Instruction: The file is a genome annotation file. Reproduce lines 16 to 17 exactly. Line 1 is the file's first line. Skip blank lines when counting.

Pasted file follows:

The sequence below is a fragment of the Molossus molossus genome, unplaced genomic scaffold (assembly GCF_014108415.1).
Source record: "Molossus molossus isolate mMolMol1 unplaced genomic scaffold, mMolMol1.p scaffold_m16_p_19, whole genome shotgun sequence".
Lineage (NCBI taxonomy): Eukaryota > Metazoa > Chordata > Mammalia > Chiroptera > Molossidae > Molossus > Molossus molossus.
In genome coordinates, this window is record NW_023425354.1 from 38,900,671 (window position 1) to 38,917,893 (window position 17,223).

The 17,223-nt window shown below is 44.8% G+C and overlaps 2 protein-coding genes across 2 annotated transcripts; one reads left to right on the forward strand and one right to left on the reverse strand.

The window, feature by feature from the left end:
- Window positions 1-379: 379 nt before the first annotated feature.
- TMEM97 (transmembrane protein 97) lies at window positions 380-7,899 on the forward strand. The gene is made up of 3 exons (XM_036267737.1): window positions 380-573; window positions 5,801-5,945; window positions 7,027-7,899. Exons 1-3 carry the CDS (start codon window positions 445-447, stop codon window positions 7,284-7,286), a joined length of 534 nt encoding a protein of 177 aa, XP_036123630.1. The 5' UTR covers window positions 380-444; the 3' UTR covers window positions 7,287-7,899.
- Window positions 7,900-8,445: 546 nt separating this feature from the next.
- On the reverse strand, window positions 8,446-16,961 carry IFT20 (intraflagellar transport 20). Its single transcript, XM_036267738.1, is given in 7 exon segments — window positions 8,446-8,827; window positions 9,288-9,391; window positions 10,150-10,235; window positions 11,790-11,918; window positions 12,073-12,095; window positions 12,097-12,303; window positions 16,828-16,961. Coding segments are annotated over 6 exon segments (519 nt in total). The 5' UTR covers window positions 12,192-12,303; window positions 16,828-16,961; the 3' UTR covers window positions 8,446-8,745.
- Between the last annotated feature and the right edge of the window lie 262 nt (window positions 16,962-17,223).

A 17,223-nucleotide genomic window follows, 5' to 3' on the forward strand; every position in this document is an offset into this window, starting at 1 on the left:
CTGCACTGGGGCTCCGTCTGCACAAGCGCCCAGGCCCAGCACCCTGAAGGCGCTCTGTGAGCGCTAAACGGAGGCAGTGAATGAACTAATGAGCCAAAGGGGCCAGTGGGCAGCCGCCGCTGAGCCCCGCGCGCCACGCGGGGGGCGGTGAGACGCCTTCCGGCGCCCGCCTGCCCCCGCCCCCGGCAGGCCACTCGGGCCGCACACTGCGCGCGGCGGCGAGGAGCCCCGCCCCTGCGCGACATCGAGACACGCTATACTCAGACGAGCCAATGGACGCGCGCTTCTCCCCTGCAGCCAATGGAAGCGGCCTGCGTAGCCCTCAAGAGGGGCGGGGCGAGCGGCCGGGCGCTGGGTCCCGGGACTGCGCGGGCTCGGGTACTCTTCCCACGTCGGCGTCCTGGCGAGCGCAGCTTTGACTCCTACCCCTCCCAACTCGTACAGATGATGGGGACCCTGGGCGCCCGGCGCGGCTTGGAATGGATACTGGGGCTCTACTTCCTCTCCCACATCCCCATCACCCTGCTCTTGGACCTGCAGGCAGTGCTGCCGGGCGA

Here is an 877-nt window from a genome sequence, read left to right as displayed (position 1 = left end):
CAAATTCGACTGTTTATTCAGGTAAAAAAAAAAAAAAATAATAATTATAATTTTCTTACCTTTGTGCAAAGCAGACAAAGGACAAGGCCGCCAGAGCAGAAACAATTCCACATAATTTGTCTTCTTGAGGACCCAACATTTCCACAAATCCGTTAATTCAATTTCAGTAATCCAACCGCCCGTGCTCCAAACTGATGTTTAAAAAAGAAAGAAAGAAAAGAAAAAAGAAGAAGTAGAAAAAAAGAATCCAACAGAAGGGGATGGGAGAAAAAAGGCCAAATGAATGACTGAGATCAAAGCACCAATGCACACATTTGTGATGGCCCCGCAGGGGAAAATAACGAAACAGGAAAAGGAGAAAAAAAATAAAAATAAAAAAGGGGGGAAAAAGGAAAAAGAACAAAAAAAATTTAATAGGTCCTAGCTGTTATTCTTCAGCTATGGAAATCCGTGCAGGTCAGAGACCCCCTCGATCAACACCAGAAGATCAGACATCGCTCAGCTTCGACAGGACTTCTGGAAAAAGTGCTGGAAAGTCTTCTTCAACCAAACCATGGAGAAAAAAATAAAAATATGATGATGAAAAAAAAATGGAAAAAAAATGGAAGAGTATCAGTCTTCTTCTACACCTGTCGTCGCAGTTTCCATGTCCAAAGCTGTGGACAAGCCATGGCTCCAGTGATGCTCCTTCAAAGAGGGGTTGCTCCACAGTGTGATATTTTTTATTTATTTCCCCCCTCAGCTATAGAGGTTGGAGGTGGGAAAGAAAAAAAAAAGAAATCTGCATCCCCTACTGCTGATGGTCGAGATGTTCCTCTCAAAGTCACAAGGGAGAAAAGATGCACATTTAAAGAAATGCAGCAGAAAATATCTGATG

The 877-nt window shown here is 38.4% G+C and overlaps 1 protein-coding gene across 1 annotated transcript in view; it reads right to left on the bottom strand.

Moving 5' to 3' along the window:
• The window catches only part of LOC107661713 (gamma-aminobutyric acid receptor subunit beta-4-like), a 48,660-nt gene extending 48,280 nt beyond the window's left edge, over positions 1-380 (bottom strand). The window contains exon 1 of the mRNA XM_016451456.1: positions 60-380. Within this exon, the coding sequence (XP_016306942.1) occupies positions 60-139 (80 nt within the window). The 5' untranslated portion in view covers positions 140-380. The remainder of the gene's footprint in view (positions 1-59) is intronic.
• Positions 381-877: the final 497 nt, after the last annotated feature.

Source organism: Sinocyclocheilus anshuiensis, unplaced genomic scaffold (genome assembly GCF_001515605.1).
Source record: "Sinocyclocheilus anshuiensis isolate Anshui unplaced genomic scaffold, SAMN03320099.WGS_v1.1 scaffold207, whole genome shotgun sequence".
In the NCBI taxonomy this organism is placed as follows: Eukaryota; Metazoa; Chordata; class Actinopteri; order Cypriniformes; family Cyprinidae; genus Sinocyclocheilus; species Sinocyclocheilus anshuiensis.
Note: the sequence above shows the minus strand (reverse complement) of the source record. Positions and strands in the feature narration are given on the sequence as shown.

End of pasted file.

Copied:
The 877-nt window shown here is 38.4% G+C and overlaps 1 protein-coding gene across 1 annotated transcript in view; it reads right to left on the bottom strand.

Moving 5' to 3' along the window: